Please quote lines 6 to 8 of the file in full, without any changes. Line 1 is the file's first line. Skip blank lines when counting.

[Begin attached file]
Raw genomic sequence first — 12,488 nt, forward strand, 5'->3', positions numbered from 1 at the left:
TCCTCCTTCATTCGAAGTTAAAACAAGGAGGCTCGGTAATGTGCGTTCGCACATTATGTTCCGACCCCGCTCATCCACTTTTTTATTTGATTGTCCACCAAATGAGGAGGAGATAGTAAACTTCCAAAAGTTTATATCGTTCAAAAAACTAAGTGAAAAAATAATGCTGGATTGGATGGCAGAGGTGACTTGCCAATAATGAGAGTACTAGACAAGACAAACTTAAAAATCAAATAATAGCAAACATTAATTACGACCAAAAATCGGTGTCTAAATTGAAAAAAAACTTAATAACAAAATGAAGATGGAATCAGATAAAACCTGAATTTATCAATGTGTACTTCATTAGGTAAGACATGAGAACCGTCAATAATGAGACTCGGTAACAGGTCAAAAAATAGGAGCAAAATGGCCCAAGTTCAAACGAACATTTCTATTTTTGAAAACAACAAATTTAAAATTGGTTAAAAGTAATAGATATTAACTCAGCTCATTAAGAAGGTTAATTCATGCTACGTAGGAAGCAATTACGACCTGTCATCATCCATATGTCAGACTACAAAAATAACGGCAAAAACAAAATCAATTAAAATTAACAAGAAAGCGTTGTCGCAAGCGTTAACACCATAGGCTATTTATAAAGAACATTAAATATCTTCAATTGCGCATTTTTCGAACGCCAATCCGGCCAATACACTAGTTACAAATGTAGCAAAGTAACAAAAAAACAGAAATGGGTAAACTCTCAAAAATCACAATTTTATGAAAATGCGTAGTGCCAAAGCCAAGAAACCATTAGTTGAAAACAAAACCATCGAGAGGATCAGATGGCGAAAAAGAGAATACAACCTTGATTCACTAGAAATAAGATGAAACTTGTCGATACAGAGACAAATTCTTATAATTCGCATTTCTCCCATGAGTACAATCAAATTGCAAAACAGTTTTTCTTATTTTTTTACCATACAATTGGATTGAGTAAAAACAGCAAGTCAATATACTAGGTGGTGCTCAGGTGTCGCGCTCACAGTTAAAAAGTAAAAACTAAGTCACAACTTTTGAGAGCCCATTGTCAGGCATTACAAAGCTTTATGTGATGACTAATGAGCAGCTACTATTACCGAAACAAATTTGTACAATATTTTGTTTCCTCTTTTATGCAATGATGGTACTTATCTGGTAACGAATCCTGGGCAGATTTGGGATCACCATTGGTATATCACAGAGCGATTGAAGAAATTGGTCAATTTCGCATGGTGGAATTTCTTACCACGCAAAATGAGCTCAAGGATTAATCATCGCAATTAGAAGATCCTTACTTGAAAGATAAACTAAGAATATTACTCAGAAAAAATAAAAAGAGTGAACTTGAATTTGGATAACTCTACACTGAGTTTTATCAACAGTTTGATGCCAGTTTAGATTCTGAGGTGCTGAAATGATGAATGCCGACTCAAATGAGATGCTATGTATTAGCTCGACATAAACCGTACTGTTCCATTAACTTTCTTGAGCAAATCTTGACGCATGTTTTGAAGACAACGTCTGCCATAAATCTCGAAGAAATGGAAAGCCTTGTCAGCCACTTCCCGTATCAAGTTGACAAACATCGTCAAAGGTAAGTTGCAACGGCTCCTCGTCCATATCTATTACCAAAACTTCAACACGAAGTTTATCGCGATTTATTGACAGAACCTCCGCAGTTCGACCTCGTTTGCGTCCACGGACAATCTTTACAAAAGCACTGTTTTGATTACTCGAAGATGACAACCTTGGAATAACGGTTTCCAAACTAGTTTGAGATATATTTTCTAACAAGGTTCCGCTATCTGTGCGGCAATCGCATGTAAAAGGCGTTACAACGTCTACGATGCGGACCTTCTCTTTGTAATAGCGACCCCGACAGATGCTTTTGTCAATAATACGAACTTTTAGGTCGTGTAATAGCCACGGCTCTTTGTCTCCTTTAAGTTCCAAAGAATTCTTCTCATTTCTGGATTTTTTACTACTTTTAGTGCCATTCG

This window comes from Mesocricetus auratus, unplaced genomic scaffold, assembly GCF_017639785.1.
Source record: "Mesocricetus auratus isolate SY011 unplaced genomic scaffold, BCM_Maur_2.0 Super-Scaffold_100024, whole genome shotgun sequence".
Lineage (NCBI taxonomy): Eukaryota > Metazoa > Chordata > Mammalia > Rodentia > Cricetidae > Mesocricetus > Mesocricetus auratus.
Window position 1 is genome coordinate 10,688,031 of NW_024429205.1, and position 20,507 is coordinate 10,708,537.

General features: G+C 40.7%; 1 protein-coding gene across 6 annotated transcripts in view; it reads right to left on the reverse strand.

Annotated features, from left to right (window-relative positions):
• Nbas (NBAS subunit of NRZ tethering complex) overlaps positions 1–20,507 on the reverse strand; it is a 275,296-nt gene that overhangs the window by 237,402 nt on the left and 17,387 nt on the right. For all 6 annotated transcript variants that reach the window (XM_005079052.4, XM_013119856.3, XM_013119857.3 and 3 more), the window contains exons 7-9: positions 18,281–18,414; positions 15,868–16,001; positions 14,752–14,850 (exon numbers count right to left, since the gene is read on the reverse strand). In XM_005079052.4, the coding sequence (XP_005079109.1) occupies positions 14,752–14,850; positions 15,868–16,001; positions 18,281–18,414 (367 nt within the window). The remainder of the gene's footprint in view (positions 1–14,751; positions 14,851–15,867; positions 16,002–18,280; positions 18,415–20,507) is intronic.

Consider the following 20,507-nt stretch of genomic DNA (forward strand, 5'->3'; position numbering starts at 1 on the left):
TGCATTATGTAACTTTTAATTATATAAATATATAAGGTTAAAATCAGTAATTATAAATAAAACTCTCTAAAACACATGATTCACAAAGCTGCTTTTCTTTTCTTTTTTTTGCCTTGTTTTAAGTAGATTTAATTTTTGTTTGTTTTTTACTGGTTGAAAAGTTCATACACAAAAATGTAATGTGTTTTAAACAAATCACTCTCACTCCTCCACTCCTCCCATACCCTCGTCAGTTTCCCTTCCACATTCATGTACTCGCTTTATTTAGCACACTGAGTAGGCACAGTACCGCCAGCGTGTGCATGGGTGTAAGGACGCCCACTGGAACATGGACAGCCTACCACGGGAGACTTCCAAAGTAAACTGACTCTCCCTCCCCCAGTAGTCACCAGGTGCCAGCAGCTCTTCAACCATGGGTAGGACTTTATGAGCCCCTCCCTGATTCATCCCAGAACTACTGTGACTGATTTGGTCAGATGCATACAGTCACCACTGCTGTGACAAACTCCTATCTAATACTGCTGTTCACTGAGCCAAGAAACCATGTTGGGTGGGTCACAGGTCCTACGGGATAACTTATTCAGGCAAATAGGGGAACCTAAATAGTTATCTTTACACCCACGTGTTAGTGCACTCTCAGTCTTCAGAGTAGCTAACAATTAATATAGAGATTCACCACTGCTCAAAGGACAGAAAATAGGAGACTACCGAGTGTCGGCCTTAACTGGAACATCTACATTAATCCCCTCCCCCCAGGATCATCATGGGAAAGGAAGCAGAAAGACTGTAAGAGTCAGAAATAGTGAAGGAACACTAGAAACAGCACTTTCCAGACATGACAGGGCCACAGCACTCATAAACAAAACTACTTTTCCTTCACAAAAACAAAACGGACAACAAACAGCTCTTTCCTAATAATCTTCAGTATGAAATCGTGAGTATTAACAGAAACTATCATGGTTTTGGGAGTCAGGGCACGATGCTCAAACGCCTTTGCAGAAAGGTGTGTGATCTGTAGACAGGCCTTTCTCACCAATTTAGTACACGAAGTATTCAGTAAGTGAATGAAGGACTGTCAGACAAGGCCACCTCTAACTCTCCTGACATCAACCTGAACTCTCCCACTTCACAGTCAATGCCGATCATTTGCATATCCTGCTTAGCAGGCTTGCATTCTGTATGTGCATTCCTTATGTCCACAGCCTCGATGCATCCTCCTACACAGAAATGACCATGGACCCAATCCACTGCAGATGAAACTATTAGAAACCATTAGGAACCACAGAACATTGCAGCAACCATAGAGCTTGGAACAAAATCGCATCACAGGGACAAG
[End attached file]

Window position 1 is genome coordinate 10,688,031 of NW_024429205.1, and position 20,507 is coordinate 10,708,537.

General features: G+C 40.7%; 1 protein-coding gene across 6 annotated transcripts in view; it reads right to left on the reverse strand.

Annotated features, from left to right (window-relative positions):